The Washington State Liquor Board, which regulates and administers the state's new marijuana system, issued 24 retail licenses on Monday morning, which allowed shops to open on Tuesday.
But of those shops, only four were ready to open by Tuesday, according to the Associated Press.
Still, there were limited weed supplies, since licensed growers did not have time to produce a full crop.
But on Tuesday morning people were ready to buy weed.
And there were long lines — up to three hours in many places.
The lines were especially impressive, considering consuming marijuana at home has been completely legal in the state since voters passed Initiative 502 in 2012.
Washington approved marijuana legalization at the same time that Colorado did in 2012, where stores opened on Jan. 1.
While Colorado allowed medical marijuana shops to convert to retail, Washington gave medical marijuana dispensary operators no advantage in the application process.
It was still a historic event, since it has not been legal to buy or sell marijuana in Washington for recreational purposes until now.
Not everyone wanted to wait in a long line just to buy weed for themselves on the first day of legalization, though:
The lines were also impressive considering black-market marijuana may still be cheaper than legal weed, due to limited supply and high state taxes — 25% on every retail store purchase.
Bellingham's Top Shelf Cannabis sold a gram of marijuana for about $13, which was actually cheaper than predicted.
Others also noted the price was around $13 per gram:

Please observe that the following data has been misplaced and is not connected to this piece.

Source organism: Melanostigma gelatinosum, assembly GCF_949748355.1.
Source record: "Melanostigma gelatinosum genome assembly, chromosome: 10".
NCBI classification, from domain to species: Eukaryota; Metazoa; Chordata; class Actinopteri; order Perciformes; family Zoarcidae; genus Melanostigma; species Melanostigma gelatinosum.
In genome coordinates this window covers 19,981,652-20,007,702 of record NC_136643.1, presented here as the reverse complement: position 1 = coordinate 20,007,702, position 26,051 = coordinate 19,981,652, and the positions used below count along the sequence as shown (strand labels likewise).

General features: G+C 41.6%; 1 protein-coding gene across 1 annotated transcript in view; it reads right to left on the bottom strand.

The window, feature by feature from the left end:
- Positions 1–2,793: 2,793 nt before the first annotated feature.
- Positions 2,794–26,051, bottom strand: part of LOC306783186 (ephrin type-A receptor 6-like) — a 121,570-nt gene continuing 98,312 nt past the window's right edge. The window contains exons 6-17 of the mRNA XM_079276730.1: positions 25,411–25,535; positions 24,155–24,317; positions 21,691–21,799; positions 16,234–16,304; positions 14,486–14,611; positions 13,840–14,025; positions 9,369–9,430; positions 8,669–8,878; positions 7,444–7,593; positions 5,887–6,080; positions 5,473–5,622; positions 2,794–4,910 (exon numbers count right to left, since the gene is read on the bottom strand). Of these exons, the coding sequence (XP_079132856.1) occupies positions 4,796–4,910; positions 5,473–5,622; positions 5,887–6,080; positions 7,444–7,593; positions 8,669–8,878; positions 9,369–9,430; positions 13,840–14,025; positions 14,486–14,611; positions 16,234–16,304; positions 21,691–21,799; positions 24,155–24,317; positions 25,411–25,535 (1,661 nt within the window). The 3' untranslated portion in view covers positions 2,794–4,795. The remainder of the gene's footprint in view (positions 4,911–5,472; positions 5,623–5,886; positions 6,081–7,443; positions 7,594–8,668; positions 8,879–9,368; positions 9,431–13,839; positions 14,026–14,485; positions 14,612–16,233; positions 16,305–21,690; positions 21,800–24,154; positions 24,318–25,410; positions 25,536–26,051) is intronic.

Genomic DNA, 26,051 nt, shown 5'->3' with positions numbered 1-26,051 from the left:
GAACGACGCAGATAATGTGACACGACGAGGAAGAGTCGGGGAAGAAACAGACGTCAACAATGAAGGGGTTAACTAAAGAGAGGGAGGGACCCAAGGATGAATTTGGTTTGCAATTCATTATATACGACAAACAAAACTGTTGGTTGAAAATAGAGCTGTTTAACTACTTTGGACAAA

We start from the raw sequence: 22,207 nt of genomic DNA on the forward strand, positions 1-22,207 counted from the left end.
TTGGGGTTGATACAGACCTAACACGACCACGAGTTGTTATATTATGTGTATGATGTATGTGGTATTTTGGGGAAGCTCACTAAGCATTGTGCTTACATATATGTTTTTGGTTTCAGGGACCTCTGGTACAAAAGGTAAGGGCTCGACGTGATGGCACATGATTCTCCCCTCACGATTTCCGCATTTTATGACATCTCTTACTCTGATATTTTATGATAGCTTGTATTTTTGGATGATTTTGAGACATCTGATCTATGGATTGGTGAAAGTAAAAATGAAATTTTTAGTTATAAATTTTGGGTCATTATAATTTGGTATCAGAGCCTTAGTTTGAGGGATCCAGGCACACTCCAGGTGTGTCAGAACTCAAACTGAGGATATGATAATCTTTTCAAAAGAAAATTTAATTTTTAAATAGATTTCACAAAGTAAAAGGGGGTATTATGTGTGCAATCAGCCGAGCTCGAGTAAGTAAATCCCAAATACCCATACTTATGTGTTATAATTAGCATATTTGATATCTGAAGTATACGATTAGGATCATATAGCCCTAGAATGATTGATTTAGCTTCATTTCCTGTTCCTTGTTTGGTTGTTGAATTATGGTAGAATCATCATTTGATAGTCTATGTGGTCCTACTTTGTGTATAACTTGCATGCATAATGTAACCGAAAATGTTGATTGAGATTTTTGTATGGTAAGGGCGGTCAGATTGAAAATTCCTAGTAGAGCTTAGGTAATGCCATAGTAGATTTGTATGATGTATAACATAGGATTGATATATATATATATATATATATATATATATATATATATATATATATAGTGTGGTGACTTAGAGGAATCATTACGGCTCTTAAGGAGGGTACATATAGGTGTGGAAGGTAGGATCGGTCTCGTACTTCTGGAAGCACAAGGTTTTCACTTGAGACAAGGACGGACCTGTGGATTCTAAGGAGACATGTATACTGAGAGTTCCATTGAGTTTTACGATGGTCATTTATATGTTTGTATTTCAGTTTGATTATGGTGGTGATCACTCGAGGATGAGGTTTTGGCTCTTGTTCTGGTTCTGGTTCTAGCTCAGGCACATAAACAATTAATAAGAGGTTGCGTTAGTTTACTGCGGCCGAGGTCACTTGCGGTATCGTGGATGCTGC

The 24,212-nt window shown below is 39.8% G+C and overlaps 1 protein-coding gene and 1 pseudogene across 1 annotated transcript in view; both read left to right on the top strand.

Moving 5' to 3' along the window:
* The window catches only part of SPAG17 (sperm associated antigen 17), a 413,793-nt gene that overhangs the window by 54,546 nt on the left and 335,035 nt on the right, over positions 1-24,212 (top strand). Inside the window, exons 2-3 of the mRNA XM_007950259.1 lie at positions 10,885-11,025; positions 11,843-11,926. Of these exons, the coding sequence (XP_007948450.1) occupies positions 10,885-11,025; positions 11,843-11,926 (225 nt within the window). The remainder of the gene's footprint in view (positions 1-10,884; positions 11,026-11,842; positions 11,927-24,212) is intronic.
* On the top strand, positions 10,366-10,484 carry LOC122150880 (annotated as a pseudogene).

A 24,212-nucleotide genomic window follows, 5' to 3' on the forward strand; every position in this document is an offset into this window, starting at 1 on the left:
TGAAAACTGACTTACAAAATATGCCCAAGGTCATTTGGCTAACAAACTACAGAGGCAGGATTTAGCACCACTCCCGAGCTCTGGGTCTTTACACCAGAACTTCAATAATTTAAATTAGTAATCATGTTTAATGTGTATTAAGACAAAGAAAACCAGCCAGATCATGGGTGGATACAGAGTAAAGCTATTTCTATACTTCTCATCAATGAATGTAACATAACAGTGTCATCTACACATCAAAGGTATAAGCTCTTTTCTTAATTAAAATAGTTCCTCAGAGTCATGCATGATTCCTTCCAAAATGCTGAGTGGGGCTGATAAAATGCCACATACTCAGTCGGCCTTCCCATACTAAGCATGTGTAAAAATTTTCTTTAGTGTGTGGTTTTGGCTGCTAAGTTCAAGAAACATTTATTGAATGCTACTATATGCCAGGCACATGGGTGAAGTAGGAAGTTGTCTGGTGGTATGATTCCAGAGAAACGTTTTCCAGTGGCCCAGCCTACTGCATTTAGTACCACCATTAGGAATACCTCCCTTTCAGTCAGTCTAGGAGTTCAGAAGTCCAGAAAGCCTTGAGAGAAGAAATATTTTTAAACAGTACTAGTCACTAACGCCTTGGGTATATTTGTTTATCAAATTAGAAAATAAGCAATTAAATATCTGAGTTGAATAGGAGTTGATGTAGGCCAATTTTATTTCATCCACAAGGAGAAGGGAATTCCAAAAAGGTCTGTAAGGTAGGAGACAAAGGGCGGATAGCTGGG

But some shops sold weed for $20 per gram:
And another said a gram would cost as much as $27:
At 8 a.m. Tuesday, Top Shelf Cannabis in Bellingham was the first store in the state to open and sell weed to this happy guy:
James Lathrop, the owner of Cannabis City, the only pot shop to open Tuesday in Seattle, held giant scissors to cut the ribbon for the store's opening and said it was time to "free the weed."
A lot of people, though, were pretty shocked there was only one pot shop in Seattle:
The shop opened shortly after "high noon" Tuesday.
Deborah Greene, 65, waited overnight at Cannabis City to be the first to buy weed.
Seattle's City Attorney Pete Holmes even took part in the history-making day, saying, "Today marijuana sales became legal and I'm here to personally exercise that new freedom."
Security personnel were also present at stores to check customers' IDs. Customers must be 21 or older to buy marijuana.
Washington's law allows customers over 21 to buy up to an ounce of marijuana, 16 ounces of marijuana-infused edibles, 72 ounces of marijuana-infused liquids, or 7 grams of concentrated marijuana, like hashish.